The Failing Hours – Sara Ney

Reviews by Yael Waknin


Zeke Daniels isn’t just a douchebag; he’s an a**hole.

A total and complete jerk, Zeke keeps people at a distance. He has no interest in relationships—most a**holes don’t.


Being part of a couple? Nope. Not for him.

He’s never given any thought to what he wants in a girlfriend, because he’s never had any intention of having one. Shit, he barely has a relationship with his family, and they’re related; his own friends don’t even like him.

So why does he keep thinking about Violet DeLuca?

Sweet, quiet Violet—his opposite in every sense of the word.

The light to his dark, even her damn name sounds like rays of sunshine and happiness and shit.

And that pisses him off, too.

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My review

So I started this book without really knowing what was going to happen. I read the synopsis, and it would sound like almost any synopsis of a grumpy hero falling in love and coming out of his bubble (by the way, I have no problem with that, on the contrary, I actually like that). And when I started the book, I discovered how grumpy and angry the hero is!

I’ve read books with grumpy heroes who are so angry with life, but this book had something different. Maybe, just maybe, it’s because it was a college book. Why was it different because of that? Because it’s not a mature man in his 30s who hasn’t got over his anger. And specifically, because in college, the hero is probably a guy in his early 20s. It can make a little more sense in his anger at the world – hey, who’s wasn’t angry at the world at this age?

And although college books aren’t always feel profound to me (Sometimes it’s just too young to experience those feelings), this book is more profound. Better. Older. And maybe it was because of Violet?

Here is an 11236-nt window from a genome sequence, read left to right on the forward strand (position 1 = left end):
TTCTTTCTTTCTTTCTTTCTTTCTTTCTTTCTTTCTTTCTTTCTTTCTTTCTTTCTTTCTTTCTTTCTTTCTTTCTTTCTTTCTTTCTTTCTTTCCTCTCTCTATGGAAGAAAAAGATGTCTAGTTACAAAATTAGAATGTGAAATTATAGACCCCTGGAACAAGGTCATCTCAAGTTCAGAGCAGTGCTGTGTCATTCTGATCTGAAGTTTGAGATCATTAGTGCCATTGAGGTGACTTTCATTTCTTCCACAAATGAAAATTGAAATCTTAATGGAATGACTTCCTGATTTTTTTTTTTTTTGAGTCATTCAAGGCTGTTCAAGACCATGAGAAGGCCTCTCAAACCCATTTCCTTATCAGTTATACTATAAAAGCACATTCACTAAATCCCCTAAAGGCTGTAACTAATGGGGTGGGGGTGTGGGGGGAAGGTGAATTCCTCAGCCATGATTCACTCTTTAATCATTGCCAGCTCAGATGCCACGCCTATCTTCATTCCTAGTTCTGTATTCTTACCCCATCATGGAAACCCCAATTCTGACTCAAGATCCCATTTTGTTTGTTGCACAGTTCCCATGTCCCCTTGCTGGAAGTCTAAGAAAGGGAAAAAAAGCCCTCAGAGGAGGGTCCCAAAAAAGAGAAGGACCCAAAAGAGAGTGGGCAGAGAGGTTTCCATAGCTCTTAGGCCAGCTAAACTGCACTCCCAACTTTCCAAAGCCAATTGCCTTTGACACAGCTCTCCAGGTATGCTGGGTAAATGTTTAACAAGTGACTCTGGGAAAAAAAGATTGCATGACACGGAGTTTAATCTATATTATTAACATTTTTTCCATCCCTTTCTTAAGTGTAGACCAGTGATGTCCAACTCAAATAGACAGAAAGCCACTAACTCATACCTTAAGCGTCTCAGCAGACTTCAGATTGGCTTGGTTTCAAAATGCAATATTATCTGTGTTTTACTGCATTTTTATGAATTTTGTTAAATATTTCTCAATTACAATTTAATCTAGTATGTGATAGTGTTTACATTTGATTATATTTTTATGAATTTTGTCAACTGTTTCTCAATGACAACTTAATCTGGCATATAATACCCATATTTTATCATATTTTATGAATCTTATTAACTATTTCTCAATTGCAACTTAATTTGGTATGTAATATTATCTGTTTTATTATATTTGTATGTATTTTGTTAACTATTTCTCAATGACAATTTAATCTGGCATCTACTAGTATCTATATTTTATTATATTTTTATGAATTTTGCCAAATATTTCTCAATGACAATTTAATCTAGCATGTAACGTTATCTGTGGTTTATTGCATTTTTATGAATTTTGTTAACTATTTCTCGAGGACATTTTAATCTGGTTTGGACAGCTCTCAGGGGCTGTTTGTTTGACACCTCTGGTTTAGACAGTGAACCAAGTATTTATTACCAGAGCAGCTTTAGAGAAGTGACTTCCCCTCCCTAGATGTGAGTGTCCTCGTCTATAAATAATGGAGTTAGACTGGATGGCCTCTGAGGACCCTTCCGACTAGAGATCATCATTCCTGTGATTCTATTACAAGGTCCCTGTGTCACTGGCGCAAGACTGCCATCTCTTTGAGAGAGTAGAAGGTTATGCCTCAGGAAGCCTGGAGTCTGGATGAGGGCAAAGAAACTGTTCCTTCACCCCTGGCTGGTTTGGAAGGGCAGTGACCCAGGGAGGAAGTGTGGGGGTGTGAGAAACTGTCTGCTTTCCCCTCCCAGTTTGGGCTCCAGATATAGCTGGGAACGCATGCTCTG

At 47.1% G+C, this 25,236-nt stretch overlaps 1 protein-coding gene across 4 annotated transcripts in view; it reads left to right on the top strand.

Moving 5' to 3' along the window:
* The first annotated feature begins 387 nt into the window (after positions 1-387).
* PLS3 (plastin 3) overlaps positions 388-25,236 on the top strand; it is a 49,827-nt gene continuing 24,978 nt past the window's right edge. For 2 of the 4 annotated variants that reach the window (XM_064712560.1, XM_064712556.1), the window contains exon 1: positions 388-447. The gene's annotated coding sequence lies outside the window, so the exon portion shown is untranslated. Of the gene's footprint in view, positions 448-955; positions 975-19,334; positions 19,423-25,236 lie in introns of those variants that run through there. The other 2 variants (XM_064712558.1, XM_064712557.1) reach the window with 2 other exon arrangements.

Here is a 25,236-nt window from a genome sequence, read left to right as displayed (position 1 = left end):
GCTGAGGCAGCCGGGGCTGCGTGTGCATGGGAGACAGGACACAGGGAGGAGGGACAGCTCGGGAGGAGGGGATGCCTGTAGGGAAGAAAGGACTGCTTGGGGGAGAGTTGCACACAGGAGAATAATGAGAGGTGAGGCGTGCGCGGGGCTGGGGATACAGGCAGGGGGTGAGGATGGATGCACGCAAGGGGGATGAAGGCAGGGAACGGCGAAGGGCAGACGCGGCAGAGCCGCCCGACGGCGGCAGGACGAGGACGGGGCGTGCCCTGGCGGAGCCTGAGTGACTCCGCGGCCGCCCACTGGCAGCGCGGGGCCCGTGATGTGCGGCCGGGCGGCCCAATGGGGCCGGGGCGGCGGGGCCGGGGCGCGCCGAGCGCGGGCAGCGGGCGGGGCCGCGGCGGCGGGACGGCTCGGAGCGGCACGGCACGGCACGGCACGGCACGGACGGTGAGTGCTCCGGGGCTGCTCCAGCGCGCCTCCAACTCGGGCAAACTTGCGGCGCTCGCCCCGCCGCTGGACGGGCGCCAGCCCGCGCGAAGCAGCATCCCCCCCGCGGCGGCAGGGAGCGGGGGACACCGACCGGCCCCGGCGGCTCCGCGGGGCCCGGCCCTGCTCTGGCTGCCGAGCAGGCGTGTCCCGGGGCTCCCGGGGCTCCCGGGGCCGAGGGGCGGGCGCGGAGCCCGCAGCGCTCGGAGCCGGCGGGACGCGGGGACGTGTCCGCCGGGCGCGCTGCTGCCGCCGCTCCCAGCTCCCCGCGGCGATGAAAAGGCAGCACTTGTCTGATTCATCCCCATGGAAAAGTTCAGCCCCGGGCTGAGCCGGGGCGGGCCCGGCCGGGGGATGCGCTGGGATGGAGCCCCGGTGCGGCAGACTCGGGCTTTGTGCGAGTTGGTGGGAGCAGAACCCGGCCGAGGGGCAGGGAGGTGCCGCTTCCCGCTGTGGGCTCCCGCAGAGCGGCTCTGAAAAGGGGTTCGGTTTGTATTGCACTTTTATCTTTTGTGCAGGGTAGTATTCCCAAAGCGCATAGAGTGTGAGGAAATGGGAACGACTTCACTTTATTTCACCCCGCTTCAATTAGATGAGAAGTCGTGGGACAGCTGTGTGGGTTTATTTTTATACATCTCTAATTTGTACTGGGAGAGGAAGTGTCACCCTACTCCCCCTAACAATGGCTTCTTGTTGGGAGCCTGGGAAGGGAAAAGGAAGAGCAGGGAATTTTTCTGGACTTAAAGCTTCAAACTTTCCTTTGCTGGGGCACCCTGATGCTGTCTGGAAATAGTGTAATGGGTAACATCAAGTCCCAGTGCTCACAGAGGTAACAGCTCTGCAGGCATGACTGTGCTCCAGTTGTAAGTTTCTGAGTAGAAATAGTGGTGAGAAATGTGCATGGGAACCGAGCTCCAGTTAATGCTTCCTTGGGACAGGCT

Zeke – how angry he is, how much he rebels, how much he hates, that’s how he loves, that’s how he respects, that’s how he gives, and it’s incredible. Because a guy who is so angry and very unkind is actually a lonely guy with a huge heart – and it is impossible not to love such a character.

Violet is one of the different and unique characters I’ve read. Everything about her was unusual. Her looks, how she spoke, and how she behaved – everything was so quiet, calm, reasonable, and so different from Zeke!

All in all, it was a college book with depth. Good depth. Interesting and powerful past stories. Enormous mental strength and immense love! And all this without unnecessary dramas (another thing that is impossible not to appreciate).

The differences in the characters were so special. Zeke is a gloomy and grumpy character that looks as if he’s perfect on the outside. Violet is a simple character, quiet and far from perfect in both beauty and speaking, and that is what bought me.


Everything was so innocent for both of them! And not just for the innocent girl in the story but also for the confident and cynical guy.


I think this book has invaded my heart. I can really appreciate stories like this that show us the different and the “less acceptable” as one who can love, accept, give and live well.

It’s a book that just made me smile and hurt at the same time, but most importantly, it’s a book that made me fall in love. In both characters. In the story. In innocence. In everything.

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